5.2.1. Anxiety Tests. The effects of acute IL-2 treatment could be distinguished from the actions of LPS, as well as those elicited by proinflammatory cytokines (IL-ip and TNFa). In CD-I mice acutely injected with IL-2 (0.05-1,6(xg; 550-17,600IU) there was no evidence of any change of exploratory patterns in an open field, including locomotor activity, rearing, grooming, sitting digging, or approach to a novel object. Likewise, when mice were permitted to freely explore a symmetrical Y-maze, IL-2 did not influence spontaneous alternation (i.e., mice tended to enter those arms of the maze least recently visited). Thus, these data suggest that IL-2 treated animals reacted normally to environmental cues, at least within a nonthreatening context. In addition to the lack of an effect in an exploratory situation, we observed that in tests of anxiety, such as the light-dark box, and in the elevated plus-maze, acute systemic IL-2 treatment was absolutely without effect on performance (Lacosta, Merali, & Anisman, 1998b). It was likewise reported that murine IL-2 did not influence elevated plus-maze performance in mice (Petitto et al., 1997), while we observed that in rats icv administration of IL-2 also failed to affect plus-maze performance (Connor, Song, Leonard, Merali, & Anisman, 1998). Although we have not yet assessed the effects of chronic IL-2 on performance in anxiety tests, we have observed that chronic IL-2 treatment over 7 days affected exploratory patterns. Specifically, while chronically treated mice did not display any signs of illness, they exhibited reduced levels of locomotor activity, and tended to make less frequent contact with a novel stimulus object (Lacosta, Merali, & Anisman, 1998b). Thus, it remains possible that chronic IL-2 (unlike acute treatment) impacts on anxiety.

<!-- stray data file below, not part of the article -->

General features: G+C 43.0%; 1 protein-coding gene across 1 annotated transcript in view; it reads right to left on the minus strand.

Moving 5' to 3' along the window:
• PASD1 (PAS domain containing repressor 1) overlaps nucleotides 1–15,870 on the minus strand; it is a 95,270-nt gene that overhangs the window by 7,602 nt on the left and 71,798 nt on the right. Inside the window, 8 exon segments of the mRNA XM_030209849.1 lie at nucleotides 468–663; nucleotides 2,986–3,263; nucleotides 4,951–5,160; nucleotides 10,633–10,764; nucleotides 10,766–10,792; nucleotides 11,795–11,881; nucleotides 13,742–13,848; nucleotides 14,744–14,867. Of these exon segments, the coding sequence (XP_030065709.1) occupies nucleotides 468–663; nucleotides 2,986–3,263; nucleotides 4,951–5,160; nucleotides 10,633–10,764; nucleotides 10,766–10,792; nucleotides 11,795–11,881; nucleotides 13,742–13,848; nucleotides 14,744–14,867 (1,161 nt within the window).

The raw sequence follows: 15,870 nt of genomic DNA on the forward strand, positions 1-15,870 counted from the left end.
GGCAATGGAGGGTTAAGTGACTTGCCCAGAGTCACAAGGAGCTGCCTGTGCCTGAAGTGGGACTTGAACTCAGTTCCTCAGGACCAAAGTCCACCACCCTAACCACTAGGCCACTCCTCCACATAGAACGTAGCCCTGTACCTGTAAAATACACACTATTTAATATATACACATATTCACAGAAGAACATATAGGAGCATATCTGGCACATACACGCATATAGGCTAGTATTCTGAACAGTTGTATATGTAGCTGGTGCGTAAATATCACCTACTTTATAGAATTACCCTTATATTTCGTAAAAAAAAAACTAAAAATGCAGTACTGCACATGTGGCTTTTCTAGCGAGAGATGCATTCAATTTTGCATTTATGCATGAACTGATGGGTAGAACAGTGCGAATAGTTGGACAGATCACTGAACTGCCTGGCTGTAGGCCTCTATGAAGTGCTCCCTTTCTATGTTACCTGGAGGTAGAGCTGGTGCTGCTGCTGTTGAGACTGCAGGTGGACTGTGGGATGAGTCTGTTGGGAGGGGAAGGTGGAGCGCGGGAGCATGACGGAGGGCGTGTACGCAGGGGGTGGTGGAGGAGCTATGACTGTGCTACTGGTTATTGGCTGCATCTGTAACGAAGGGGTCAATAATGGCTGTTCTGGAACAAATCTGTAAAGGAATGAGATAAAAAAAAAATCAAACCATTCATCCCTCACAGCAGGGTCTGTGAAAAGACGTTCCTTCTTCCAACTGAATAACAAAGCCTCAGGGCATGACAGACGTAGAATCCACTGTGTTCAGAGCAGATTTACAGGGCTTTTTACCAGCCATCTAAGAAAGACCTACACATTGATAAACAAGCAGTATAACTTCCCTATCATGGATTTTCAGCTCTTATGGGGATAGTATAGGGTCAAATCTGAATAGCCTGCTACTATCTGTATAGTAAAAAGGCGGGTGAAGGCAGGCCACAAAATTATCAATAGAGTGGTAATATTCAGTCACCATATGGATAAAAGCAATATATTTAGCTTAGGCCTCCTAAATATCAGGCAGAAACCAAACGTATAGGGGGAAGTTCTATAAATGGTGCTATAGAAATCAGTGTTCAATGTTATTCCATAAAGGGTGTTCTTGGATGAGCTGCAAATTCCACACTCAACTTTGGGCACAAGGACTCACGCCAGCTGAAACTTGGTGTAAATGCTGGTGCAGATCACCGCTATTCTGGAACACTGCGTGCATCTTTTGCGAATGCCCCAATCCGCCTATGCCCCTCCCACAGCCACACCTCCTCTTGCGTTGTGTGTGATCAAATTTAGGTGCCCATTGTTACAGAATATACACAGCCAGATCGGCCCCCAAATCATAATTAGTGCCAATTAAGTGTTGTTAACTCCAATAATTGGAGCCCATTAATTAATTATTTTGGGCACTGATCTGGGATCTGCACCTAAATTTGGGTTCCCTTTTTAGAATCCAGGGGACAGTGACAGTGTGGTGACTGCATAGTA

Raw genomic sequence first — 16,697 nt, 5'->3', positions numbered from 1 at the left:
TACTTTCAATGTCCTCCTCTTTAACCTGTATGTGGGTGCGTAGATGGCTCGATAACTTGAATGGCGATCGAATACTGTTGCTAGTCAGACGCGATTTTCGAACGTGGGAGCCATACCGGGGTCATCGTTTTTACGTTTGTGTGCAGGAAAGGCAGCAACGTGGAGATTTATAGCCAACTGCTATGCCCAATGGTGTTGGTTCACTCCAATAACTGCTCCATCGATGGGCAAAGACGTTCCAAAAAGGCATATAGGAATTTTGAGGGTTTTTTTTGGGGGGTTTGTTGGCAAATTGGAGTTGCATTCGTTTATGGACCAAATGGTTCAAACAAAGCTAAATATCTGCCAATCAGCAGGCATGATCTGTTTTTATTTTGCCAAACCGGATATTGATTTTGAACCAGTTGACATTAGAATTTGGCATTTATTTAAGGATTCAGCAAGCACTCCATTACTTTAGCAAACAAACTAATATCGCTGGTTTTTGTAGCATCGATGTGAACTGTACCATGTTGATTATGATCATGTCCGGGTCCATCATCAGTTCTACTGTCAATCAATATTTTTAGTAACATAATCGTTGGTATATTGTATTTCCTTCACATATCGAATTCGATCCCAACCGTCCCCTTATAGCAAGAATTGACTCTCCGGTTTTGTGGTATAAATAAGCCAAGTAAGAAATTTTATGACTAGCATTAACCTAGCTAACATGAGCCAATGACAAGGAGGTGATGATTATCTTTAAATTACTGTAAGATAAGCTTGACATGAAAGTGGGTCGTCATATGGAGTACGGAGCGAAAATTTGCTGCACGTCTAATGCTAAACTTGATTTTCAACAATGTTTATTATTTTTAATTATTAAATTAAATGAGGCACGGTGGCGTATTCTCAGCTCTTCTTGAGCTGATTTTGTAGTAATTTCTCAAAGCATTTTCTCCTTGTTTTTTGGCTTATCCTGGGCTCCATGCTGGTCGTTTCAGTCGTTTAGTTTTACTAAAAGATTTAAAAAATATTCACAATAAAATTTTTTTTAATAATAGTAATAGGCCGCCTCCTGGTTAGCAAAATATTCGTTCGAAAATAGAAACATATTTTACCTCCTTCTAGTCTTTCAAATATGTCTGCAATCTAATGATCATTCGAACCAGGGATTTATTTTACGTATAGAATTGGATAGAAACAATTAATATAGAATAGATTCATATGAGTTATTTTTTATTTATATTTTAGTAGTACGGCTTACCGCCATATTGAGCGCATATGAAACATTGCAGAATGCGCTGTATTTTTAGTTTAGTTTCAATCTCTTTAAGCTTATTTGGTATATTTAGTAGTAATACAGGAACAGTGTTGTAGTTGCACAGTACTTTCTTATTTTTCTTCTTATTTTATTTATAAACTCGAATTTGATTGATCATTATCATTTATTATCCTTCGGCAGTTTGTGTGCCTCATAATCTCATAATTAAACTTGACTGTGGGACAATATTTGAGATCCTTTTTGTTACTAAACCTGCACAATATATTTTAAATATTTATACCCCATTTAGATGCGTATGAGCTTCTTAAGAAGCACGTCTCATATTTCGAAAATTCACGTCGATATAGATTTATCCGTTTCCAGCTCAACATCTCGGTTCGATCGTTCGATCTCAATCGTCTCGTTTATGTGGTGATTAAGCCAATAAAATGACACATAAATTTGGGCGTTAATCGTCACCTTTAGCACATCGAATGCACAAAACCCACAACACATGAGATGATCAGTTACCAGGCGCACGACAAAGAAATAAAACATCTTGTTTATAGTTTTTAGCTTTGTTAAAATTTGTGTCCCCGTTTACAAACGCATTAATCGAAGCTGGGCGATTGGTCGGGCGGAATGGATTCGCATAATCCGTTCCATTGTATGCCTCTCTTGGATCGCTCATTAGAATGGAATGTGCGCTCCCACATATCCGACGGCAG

5.2.2. Spatial Learning. Our initial experiments suggested that acute administration of hIL-2 did not provoke anxiety, nor did it affect several other behaviors in exploratory or habituation tests. Yet, it was reported that IL-2 administered repeatedly directly into brain disrupted Morris-water maze performance (Hanisch & Quirion, 1996), a finding commensurate with data indicating that IL-2 altered hippocampal ACh activity (Araujo et al., 1989; Hanisch, Seto, & Quirion, 1993) which is presumably involved in spatial learning. As well, humans undergoing IL-2 immunotherapy also exhibited disturbances in tests involving spatial learning or performance (Capuron, Ravaud, Radat, Dantzer, & Goodall, 1998). Accordingly, we conducted several experiments in which we assessed the effects of acute and chronic systemically administered IL-2 on Morris water-maze performance.

In the Morris water-maze, animals are placed in a water-filled pool (often with milk powder added to make the water opaque), and required to learn the position of a platform submerged just beneath the surface. As each trial begins from a different location, animals need to use extraneous cues to localize and to find the platform. There